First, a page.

Nokia betting big on location-based services mkt
Finnish handsets maker Nokia is betting big on USD 6-billion market of location-based services on mobiles as the company is extending its maps and location services to platforms like iOS and Android.business Updated: Nov 22, 2012 12:33 IST
Finnish handsets maker Nokia is betting big on USD 6-billion market of location-based services on mobiles as the company is extending its maps and location services to platforms like iOS and Android.
Nokia had recently rebranded its mapping service as 'Here'.
"Nokia is the largest mapping company in the world. With 'Here', we want to extend Nokia's location offering to new devices and operating systems to give people a better way to explore, discover and share their world," Nokia Director (Smartphone Devices) Vipul Mehrotra told reporters here.
He added that an application has been submitted to AppStore (Apple) for its approval, API (for developing apps) for Android platform has been shared with handset makers.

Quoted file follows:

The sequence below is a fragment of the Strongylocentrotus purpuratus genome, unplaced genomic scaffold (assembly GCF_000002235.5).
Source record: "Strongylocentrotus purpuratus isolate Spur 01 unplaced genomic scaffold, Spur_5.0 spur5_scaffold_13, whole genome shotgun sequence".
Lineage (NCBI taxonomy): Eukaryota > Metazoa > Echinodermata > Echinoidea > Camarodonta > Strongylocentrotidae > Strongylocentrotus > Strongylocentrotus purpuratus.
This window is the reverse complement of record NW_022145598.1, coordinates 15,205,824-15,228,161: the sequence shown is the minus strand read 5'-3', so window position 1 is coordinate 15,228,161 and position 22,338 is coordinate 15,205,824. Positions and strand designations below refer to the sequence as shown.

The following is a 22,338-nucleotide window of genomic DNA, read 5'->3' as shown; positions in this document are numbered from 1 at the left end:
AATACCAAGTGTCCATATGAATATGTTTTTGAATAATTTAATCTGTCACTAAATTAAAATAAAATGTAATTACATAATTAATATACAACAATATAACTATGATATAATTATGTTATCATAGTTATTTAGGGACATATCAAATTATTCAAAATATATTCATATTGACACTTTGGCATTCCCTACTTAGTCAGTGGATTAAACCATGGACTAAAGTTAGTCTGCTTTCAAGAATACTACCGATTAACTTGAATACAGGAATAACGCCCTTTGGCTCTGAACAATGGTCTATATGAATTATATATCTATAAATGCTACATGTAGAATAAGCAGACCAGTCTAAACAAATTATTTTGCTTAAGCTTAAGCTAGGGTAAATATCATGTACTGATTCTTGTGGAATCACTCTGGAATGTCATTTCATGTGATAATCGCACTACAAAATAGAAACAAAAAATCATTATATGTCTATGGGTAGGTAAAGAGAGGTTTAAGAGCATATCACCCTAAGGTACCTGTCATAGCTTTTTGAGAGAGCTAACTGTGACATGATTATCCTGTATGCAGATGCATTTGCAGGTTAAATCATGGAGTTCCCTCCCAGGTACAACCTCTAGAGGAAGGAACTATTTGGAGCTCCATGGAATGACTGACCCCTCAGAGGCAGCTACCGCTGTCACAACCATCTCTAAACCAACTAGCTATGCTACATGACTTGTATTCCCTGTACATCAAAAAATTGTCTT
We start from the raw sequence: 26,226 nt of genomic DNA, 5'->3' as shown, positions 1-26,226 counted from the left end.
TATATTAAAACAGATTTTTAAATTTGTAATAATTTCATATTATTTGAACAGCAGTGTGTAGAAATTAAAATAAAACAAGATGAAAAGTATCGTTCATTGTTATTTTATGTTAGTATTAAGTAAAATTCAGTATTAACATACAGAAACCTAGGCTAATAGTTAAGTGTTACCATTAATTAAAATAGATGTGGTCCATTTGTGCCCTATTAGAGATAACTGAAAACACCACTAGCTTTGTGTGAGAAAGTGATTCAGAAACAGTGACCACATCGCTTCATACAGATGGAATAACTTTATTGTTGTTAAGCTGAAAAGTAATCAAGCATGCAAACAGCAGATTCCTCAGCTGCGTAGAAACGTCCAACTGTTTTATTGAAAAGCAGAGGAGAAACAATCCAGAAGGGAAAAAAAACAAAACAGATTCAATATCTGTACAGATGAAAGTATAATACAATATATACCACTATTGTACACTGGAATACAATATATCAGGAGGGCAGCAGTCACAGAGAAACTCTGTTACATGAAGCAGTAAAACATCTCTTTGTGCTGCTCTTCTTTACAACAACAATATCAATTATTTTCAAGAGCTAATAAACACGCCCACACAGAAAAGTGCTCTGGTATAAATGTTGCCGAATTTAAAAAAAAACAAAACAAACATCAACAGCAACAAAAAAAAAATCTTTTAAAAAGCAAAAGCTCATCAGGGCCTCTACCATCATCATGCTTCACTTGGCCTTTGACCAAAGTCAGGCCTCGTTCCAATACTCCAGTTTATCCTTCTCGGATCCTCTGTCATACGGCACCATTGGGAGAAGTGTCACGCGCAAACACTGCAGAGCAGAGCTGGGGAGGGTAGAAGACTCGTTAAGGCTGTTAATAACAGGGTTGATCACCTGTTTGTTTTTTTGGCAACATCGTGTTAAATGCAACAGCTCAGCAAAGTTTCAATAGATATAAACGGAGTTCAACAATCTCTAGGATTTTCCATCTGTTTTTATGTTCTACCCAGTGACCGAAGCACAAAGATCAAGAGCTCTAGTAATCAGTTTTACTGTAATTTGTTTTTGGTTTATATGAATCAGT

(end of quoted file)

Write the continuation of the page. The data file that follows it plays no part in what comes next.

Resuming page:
"This is aimed at enabling partners to create location-based applications for Android devices with Nokia's leading content," Mehrotra said.
Nokia's main competition in mapping solutions includes Google and Apple.
Nokia will also build apps, some of them unique to Lumia devices, to maintain edge over competition.
"For instance, current Lumia phones use an app called City Lens that enables users to point the camera at real-world objects and see data overlaid on top of them on the screen. Then, we have indoor mapping feature which gives details of outlets within a mall, which is now available in Delhi," he said.
Nokia's mapping and location services cover 196 countries and offers navigation across 91 countries. In India, it covers over 4,000 cities and towns and over seven million points of interest.
It also provides mapping solution to auto companies like Volkswagen, Mercedes, Volvo, Tata Motors and Mahindra and Mahindra.
Market research firm Strategy Analytics, which pegs global location-based service opportunity at USD 6 billion, said Nokia's challenge will be to drive the usage of 'Here' across other platforms and drive revenue.
"We are focussed on extending the platform. Revenues are coming from licensing agreements and we will also look at other ways like advertising," he said.
He, however, declined to comment on financial details or targets set for the mapping service.
Nokia's Q3 Interim report, net sales of location and commerce vertical fell six per cent year-on-year to 265 million Euros from 282 million Euros in Q3 2011.
Nokia had acquired mapping company Navteq in 2007, which was fully merged into the Finnish company in 2011.